In colder months such as this January (20% colder than the 5-year average), utility costs will be high compared to gas. My utility cost in January was $196 (without the COVID electricity subsidy it would have been $210) compared to an estimated $180 back when my house was on gas. It is important to remember that these rare high cost months are more than offset by the savings during the other seasons.
To back that up, we can look at a full calendar year of utility costs. Looking at gas and electricity only, I spent $1638 in 2020 and $1376 in 2021, savings of $262. If I factor in the savings from canceling my hot water tank rental, total savings year over year are $721. I also spent $89 in gas account charges before canceling the account in 2021, so I can tack that onto the savings in 2022. Here’s a chart showing year over year costs:
Another key point is ensuring a good location for your heat pump – make sure the unit is not located in a spot where melt water can drip on it. The outdoor coil is significantly colder than outside air, so water dripping on the unit will cause ice to build up and can cause damage. My property isn’t very big, so I had very limited choice in deciding where to install the unit. Unfortunately, the large snowfall last week followed by a day of warm temperatures created a situation where water was dripping off my roof right on to the heat pump. This caused a bunch of ice and I had to MacGuyver something to deflect water away:
When you get a big ice build up, the heat transfer is worse and the usual defrost cycle might not be able to melt all the ice off. In this case, I actually ran the system in air conditioning mode for about 20 minutes to melt all the ice off (there wasn’t a significant change to indoor temperature even though it was -9C outside at the time). I plan to build a small awning over the heat pump to prevent this in the future as I would not want to have ice buildup occurring if I am away from home.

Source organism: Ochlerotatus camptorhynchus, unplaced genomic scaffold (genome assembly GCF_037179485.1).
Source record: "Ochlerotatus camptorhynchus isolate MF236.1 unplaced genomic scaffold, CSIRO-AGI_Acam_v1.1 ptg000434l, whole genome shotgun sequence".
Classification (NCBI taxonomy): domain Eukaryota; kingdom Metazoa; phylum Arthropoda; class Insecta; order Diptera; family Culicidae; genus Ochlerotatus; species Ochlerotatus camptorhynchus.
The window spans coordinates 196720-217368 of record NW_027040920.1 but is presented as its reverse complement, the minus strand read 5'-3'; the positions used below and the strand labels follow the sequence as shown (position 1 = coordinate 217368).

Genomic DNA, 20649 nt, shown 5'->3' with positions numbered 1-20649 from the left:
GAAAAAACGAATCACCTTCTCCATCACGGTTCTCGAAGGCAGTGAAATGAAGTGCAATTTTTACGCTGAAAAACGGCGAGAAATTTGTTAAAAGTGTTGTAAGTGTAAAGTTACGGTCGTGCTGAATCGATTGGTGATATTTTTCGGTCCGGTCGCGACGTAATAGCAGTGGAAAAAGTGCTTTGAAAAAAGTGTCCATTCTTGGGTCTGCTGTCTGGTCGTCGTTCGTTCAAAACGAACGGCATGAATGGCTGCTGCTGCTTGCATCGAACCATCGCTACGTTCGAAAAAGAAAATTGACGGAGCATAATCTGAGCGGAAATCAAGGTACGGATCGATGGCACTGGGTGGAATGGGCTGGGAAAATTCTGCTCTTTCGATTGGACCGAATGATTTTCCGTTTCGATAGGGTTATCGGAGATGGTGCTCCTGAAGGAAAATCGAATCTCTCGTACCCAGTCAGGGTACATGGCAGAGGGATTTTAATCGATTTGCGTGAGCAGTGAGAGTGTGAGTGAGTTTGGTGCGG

Now that I know this heat pump can get me through the coldest weather Toronto has to offer, I can stop thinking about that and get back to doing normal winter things:
Bonus – Heat Pumps at UHN
Given, the cold weather, I also wanted to provide a quick update on the heat pump heat recovery system at Bickle Centre. The BAS screenshot below shows that at -10C outdoor temperature, we are able to provide most of our heating for this particular air handler from the heat recovery system – the cold outside air has been warmed to 12C before reaching any fossil fuel derived heating. The valves supplying hot water from the boiler plant are at only 7% (heating valve), 7% (reheat valve), and 2% (reheat valve). This data shows that we are diverting almost all the heating loads on this system from high emitting, inefficient fossil fuels to low-emitting, efficient heat recovery/electricity. The heat pump is critical in the process because it significantly boosts the amount of heat that is being recovered compared to a traditional run-around heat recovery loop. Very cool stuff and we are looking to expand the use of this method of heat recovery at UHN in order to further reduce our GHG emissions.